River Haven Cabins outside of Leakey stands on a bluff above the Rio Frio like a log fortress. The constant sound of the water over the river rocks, accented by the chirping of birds in the tall cypress trees, makes it a refuge of relaxation.
Over the past 16 years the owners have replaced the weathered summer cabins with 16 new duplexes that look like stout log houses. The covered porches on the back of the cabins offer a panoramic view of the river from treetop level. Just the right place to kick back with your feet on the rail to watch the sun disappear behind the hills on the other side of the river.
It is the kind of place that attracts families back year after year for summer vacations and lasting memories. That's how Janie Johnson ended up there 23 years ago as the live-in manager. Recently divorced at the time with two small children, she escaped the Dallas metropolitan area for the wilds of the Rio Frio Canyon. On March 1, 2001, Janie began training her replacement as manager of the River Haven Cabins.
Janie taught in the Leakey public schools until she retired from there in 1997. A battle with cancer has convinced her that she needs to slow down and retire again, this time from the job that has been her life and the camp that has been her home for nearly a quarter of a century. She plans to move to a little cabin being built on the other side of town by her husband, Ken Nichols, and to enjoy her four grandchildren.
"It's very peaceful out here," she says when asked what she likes best about living on the river. "It's very quiet, but I love the river the most." Janie began coming to the camp with her parents in 1945. At the time it encompassed considerably more area than the current 6.5 acres and was much more rustic.
River Haven was one of the first tourist accommodations on the stretch of the river above Garner State Park. The Hardin family moved to Leakey, operated a drugstore in town, and opened the property with a couple of cabins and tent camping in 1942. The locals didn't care much for the idea of attracting more visitors to their river, Janie says, but the enterprise slowly expanded through a succession of owners.
"They did away with the camping in the 1950s and put in several little cabins," she says. In 1963, the owners subdivided the property, and her father was one of several who bought an acre of land with a cabin and river frontage for $7,000. By 1975, new owners began replacing the old cabins, which were little more than screen shelters, with the duplexes that are as comfortable as hotel rooms, but with the character of a river lodge.
Each log cabin has a great view of the river from the porch and is equipped with central heat and air. River Haven is one of the few accommodations on the river that offers a fireplace in the good-sized living rooms, making it a year-round getaway. Each cabin has two bedrooms, some with two bathrooms, plus a hide-a-bed in the living room.
The all-electric kitchens in the lodges come fully equipped with dishes, silverware, microwave, coffeemaker, pots, and even a corkscrew. Towels and linens are also furnished. "That's why people like to come here," Janie says. "They don't have to tote all that stuff out here with them." All that is required for a good time is a well-stocked refrigerator.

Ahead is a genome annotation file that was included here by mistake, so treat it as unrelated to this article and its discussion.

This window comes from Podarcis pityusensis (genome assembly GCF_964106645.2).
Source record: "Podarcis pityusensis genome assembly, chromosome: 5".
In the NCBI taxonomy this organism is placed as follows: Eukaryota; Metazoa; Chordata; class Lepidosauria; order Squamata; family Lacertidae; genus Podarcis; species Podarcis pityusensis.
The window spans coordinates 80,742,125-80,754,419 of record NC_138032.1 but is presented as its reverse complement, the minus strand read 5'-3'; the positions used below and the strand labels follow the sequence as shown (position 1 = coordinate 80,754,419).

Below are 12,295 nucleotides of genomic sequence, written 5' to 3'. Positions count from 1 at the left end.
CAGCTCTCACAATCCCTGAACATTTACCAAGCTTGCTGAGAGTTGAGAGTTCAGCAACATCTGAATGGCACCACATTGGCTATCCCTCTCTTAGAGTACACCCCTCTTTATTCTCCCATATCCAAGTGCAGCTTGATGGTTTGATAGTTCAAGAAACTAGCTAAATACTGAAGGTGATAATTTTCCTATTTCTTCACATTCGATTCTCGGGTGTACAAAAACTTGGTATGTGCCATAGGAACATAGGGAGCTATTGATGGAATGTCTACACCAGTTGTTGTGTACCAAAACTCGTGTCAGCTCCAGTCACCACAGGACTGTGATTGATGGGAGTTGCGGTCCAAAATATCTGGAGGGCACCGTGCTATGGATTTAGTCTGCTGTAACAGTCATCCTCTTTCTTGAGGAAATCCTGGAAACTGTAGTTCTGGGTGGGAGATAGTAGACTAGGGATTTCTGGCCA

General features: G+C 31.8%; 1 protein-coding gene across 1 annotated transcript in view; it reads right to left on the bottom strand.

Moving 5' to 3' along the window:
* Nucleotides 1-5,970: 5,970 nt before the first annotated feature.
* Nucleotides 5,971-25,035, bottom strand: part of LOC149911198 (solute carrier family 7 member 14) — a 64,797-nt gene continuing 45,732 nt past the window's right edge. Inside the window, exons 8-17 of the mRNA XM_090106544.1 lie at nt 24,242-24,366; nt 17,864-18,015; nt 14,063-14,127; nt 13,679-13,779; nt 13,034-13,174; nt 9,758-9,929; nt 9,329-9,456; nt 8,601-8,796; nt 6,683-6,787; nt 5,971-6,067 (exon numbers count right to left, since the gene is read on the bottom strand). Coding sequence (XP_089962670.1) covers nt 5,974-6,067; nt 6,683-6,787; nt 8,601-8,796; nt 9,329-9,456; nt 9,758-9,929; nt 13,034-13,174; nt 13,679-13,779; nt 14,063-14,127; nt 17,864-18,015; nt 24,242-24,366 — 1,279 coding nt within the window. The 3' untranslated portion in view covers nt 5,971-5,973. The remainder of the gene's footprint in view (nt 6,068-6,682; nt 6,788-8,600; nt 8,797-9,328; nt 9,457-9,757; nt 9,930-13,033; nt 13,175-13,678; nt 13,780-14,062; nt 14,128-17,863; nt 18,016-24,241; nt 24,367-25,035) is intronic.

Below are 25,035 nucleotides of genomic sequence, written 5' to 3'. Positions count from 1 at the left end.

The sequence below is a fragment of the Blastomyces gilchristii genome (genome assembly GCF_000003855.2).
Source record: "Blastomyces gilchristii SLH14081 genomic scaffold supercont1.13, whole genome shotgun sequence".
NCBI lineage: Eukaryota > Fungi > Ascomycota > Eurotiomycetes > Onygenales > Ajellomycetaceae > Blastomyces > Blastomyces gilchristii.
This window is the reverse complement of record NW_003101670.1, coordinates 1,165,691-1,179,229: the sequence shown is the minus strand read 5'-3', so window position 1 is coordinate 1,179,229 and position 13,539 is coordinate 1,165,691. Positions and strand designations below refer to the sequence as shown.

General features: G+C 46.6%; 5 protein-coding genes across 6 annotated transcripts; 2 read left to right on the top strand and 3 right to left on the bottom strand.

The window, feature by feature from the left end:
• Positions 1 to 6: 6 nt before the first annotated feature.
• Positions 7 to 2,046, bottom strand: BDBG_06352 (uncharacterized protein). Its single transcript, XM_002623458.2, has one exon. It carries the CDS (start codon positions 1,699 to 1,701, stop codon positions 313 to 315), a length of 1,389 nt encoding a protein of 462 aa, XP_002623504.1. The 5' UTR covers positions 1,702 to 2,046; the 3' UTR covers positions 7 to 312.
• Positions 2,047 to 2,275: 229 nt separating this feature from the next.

Summer weekends fill up quickly, so reservations are recommended early. "We have families that come out every summer. We've watched each other's children grow up," Janie says. "We have very little 'riff-raff,' as my grandmother used to call troublemakers."
For many visitors, opening a cold drink and soaking their feet in the cool river water is enough of a vacation at River Haven. For others there are horses for rent nearby. Hiking is available at Garner State Park five miles south and at Lost Maples State Park 17 miles away. The river along the camp is a mixture of shallow rapids and moderately deep pools, ideal for cooling off. The valley is on a major migratory bird route between South America and Canada, with more than 200 species of birds passing through during the year.
Tubing along the Rio Frio has not become the drunken sport it has along the Guadalupe River largely because the outfitters and campgrounds are more spread out. Janie says River Haven is on the upper end of the recreation area and doesn't have the crowds like on the lower part of the Rio Frio. Guests are welcome to tube from Leakey down to River Haven. The next public access point is a six-hour float downstream.
Friends, old and new, wish Janie Johnson the best of health after years of being a part of their family's vacation memories. The new managers Margie and Bill Davis begin new traditions this summer, but Janie will not soon be forgotten.
Rates for the log cabins range from $130 to $150 between May 1 and September 30. In the winter the rates range from $88 to $108. All prices are for up to four persons in a cabin and are plus local sales tax. For more information, call 830/232-5400 or visit their Web site at www.riverhavencabins.com.
Coming up this weekend ...
Spring Festival at Winedale presents local artisans, homegrown music, and delicious foods in a historic setting, March 24-25.
979/278-3530 or www.lib.utexas.edu/Libs/CAH/.
South Texas Polka & Sausage Fest in Hallettsville mixes music with sausage, sauerkraut, kolaches, and chicken noodle soup, March 24-25. 512/798-2311 or www.hallettsville.com.
LBJ Ranch Roundup offers a behind-the-scenes look at the presidential ranch outside of Stonewall, March 24. 830/868-7128.
Coming up ...
Rock Swap sponsored by the El Campo RV Park in Van Horn showcases lapidary dealers and collectors, March 30-31. 915/283-2427.
Bayou City Cajun Fest in Houston features lots of music and Louisiana food while shopping at Traders Village, March 31-April 1. 281/890-5500 or www.tradersvillage.com.
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